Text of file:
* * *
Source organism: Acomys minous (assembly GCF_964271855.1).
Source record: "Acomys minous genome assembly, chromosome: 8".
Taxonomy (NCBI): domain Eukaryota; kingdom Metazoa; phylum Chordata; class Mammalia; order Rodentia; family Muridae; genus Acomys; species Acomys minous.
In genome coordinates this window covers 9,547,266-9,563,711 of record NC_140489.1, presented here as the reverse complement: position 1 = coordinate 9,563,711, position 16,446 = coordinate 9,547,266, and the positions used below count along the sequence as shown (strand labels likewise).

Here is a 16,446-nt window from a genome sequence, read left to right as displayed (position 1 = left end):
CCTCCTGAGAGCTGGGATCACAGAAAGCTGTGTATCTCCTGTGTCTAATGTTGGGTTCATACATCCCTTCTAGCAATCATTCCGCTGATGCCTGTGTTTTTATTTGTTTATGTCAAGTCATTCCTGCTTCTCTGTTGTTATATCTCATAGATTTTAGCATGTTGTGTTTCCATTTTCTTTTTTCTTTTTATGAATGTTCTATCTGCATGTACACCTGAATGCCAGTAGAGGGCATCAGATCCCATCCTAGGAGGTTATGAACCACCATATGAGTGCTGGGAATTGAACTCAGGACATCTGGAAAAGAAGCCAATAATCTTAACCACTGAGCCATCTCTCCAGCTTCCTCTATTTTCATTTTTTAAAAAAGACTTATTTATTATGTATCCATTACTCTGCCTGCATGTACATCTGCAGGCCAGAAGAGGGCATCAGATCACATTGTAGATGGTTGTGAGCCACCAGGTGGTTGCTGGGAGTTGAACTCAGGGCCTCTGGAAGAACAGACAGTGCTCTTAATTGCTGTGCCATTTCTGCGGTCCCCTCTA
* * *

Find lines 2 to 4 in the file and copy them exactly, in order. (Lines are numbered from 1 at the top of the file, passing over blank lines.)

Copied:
Source record: "Acomys minous genome assembly, chromosome: 8".
Taxonomy (NCBI): domain Eukaryota; kingdom Metazoa; phylum Chordata; class Mammalia; order Rodentia; family Muridae; genus Acomys; species Acomys minous.
In genome coordinates this window covers 9,547,266-9,563,711 of record NC_140489.1, presented here as the reverse complement: position 1 = coordinate 9,563,711, position 16,446 = coordinate 9,547,266, and the positions used below count along the sequence as shown (strand labels likewise).